Study Links Sleep Apnea to Impaired Memory in Older Adults at Risk for Alzheimer’s Disease

May 15, 2024

A new study shows a link between the frequency of sleep apnea events during rapid eye movement (REM) and the severity of verbal memory impairment in older adults at risk for Alzheimer’s disease.

The findings appear online in Alzheimer’s Research & Therapy.

The study involved 81 middle-aged and older adults from the Wisconsin Alzheimer’s Disease Research Center of whom 62% were female.

“Women are more likely to have a greater proportion of their apneic events in REM sleep in comparison to men, which could potentially be contributing to their greater risk for Alzheimer’s disease,” said Ruth Benca, M.D., professor and chair of psychiatry and behavioral medicine at Wake Forest University School of Medicine.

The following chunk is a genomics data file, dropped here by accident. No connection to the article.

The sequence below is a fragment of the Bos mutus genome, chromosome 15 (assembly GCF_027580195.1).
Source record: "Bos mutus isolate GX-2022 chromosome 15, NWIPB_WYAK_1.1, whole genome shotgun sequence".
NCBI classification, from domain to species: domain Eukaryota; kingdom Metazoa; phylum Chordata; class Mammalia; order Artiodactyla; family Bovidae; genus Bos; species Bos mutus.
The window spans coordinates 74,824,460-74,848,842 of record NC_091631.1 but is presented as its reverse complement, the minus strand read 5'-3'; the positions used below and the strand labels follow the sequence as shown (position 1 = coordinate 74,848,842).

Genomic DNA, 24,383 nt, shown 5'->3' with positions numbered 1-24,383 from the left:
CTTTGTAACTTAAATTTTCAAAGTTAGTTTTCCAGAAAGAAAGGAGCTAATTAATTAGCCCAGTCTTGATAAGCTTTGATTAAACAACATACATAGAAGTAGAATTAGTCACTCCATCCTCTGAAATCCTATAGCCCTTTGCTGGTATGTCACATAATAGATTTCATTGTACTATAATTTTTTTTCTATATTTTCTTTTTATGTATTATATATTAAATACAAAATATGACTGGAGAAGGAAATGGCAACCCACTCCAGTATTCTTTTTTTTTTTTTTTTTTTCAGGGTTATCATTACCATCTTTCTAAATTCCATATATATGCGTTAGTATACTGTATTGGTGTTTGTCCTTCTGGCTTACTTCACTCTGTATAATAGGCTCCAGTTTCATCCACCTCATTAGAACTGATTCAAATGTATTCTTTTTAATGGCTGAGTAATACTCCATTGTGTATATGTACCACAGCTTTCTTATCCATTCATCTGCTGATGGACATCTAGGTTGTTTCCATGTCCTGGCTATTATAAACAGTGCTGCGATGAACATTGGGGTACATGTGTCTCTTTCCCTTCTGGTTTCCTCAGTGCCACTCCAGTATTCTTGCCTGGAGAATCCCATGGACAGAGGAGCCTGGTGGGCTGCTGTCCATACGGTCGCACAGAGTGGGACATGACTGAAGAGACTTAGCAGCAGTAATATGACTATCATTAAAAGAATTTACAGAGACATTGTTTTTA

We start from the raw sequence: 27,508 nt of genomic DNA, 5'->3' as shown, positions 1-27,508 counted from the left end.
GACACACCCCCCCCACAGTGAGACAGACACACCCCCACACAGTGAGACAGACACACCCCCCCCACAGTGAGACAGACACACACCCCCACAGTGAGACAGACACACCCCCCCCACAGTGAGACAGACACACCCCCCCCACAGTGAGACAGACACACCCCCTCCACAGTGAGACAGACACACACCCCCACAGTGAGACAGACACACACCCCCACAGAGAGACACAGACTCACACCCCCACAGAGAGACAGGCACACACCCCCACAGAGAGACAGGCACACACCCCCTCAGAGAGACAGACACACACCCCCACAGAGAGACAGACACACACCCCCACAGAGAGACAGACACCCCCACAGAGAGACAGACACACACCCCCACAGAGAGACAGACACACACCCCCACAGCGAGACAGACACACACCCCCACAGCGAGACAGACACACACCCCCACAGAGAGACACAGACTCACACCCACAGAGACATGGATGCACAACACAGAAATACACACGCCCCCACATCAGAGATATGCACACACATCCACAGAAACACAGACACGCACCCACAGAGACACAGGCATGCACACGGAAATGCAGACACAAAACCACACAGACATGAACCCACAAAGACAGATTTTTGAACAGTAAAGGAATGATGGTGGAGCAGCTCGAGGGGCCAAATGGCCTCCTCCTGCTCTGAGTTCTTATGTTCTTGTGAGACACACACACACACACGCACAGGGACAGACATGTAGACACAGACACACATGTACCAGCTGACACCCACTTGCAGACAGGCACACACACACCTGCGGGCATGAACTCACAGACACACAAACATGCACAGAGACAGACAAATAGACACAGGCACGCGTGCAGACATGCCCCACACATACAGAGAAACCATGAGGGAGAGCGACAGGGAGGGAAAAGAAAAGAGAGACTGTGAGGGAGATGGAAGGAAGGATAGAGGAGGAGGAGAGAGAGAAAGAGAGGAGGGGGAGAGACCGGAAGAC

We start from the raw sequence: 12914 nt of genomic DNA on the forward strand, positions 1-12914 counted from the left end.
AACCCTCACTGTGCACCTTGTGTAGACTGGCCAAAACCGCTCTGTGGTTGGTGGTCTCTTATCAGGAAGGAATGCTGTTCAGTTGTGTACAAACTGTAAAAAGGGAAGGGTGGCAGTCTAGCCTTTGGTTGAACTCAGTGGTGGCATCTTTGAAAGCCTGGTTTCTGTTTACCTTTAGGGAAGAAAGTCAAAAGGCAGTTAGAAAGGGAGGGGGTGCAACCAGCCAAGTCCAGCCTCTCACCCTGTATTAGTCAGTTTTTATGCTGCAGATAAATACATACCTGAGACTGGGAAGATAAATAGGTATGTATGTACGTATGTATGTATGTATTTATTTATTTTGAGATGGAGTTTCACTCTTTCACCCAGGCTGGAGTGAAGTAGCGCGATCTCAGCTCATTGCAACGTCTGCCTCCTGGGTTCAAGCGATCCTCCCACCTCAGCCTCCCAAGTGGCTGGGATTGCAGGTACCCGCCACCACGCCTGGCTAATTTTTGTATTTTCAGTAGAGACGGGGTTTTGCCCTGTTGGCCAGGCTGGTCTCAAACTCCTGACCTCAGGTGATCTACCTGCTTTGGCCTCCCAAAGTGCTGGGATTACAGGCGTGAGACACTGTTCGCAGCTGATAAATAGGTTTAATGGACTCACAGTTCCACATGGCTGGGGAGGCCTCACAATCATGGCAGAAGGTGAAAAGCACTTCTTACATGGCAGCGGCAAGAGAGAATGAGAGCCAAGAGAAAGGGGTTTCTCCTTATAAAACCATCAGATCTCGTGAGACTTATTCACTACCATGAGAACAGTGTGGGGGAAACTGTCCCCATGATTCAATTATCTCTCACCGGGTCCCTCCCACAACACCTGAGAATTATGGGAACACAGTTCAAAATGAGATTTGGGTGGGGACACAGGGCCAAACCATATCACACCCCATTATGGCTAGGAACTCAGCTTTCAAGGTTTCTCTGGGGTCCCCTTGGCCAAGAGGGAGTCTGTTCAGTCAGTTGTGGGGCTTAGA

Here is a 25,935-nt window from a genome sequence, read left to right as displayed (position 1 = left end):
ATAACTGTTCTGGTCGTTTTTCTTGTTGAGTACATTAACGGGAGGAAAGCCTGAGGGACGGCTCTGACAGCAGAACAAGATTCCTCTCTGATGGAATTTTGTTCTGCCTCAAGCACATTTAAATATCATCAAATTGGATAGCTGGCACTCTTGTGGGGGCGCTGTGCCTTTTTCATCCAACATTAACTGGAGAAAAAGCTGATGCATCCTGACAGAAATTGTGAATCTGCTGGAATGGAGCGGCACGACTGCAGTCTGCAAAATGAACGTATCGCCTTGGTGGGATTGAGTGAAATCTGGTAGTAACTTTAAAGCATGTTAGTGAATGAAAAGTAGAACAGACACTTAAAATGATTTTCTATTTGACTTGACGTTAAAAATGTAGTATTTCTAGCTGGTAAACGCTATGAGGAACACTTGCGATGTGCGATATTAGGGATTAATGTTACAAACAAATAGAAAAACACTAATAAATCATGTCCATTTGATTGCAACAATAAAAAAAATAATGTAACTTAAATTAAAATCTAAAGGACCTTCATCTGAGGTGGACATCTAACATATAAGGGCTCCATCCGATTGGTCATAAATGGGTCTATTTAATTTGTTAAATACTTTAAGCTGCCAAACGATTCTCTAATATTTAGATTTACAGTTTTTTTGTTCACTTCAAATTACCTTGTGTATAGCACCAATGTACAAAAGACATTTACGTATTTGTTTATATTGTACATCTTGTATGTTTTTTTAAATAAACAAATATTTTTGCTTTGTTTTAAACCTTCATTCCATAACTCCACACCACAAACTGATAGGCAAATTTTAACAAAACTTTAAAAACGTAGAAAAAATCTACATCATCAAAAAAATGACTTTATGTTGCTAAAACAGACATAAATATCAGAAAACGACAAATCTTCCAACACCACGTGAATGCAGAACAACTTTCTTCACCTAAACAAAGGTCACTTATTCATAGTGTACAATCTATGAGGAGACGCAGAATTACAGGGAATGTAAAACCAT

Benca is a co-corresponding author of the paper along with Bryce Mander, Ph.D., associate professor of psychiatry and human behavior at the University of California, Irvine. 

Study participants underwent polysomnography, which is a comprehensive test that records brain waves, eye movements, muscle activity, blood oxygen levels, heart rate and breathing during sleep, along with verbal memory assessments.

The researchers discovered a specific correlation between the severity of sleep apnea, which is when breathing pauses while an individual is sleeping, and diminished cognition. Results showed apnea events during REM to be a critical factor contributing to verbal memory decline.

“These findings highlight the importance of screening for sleep apnea, which could be a modifiable risk factor for older adults who are at risk of Alzheimer’s disease,” Benca said.

Read the full release from the University of California, Irvine.

Media Contact: Myra Wright,